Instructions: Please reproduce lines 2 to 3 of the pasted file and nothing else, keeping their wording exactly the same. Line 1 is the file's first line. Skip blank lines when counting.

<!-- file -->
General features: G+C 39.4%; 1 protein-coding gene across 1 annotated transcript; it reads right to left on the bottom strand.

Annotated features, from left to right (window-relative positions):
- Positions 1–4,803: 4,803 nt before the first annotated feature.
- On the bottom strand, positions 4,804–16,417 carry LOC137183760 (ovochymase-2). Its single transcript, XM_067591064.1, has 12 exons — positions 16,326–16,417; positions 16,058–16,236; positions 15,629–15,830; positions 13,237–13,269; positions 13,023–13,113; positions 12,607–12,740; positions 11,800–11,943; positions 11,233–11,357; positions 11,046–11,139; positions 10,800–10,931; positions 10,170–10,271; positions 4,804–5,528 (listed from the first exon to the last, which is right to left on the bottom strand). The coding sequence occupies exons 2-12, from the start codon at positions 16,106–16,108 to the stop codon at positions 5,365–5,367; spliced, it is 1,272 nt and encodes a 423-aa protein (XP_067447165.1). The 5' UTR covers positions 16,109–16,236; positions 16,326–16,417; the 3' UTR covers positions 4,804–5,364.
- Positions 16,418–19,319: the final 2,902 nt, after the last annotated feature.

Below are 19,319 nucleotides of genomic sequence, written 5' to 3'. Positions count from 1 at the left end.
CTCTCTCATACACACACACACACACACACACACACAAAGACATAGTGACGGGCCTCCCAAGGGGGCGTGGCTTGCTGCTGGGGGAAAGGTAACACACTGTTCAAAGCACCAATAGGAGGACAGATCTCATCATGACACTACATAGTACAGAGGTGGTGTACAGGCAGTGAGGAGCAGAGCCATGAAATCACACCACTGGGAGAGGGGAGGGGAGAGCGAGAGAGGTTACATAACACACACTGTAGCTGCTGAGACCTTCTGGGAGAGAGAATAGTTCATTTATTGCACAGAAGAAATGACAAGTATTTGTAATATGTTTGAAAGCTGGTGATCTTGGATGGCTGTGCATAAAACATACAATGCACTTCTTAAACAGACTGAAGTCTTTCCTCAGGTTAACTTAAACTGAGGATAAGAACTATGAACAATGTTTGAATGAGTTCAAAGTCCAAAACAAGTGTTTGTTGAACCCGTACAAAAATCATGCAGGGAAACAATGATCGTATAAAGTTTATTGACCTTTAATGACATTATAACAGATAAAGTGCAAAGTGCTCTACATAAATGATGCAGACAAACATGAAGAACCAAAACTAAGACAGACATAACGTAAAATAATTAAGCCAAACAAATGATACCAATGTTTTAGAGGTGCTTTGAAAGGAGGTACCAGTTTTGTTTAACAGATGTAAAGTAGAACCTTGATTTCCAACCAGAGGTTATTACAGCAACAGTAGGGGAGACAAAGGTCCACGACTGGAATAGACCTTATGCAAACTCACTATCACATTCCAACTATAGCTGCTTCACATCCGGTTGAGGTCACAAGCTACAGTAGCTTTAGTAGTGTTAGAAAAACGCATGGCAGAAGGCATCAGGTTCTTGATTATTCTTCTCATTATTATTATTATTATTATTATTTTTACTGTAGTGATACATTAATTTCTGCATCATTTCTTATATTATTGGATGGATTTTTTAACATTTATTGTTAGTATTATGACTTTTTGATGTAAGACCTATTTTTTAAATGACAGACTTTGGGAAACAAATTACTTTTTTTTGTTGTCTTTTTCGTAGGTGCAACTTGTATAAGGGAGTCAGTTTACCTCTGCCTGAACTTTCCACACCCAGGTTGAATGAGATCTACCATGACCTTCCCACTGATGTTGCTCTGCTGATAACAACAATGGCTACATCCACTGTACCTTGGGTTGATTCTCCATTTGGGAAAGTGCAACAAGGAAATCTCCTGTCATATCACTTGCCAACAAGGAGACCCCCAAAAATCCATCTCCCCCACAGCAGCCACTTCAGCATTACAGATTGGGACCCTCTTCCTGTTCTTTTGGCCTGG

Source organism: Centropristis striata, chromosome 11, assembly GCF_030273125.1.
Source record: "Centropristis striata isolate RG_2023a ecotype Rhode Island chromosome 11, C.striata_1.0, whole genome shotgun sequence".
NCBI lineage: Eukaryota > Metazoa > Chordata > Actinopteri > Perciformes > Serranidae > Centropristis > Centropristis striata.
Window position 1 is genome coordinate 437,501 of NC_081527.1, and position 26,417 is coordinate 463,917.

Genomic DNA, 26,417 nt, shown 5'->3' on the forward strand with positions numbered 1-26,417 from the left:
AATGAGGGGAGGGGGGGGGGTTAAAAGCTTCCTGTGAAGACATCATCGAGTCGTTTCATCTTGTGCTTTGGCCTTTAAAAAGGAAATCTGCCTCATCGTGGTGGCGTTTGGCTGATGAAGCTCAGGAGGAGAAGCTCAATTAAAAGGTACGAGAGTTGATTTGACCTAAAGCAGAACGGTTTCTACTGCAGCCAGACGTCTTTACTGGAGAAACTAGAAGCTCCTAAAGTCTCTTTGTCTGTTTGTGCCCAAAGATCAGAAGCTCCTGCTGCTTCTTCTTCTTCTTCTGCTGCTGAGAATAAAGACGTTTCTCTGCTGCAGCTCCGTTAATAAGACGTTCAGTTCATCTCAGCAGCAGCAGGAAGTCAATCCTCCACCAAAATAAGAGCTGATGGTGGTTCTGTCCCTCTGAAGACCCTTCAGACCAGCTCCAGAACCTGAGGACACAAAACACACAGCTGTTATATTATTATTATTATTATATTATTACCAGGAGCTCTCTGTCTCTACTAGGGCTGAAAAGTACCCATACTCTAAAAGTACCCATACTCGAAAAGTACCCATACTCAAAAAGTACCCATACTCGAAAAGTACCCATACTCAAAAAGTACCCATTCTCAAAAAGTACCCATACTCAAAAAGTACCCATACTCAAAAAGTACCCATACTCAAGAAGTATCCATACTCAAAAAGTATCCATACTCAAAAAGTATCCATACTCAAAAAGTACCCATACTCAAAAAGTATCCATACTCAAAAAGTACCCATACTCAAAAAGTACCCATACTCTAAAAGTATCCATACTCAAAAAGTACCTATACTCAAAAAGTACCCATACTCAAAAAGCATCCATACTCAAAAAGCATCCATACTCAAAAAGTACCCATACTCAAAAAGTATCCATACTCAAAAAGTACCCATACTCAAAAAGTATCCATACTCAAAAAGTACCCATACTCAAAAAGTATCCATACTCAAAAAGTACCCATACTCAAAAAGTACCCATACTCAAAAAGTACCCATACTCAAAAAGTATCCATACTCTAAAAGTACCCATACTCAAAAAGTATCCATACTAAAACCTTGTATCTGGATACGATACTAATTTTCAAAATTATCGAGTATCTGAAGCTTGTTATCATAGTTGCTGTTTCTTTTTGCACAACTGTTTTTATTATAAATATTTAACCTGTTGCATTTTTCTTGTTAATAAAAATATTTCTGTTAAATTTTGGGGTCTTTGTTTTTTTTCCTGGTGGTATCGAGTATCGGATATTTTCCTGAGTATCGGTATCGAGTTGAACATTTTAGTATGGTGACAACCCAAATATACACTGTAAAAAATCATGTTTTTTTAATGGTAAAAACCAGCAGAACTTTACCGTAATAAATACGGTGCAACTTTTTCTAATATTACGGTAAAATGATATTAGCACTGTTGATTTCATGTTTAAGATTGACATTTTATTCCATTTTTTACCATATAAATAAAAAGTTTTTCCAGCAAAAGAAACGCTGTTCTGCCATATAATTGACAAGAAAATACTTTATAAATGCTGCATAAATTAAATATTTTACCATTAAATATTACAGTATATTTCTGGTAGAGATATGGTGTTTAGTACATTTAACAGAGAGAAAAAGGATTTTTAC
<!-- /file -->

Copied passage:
Annotated features, from left to right (window-relative positions):
- Positions 1–4,803: 4,803 nt before the first annotated feature.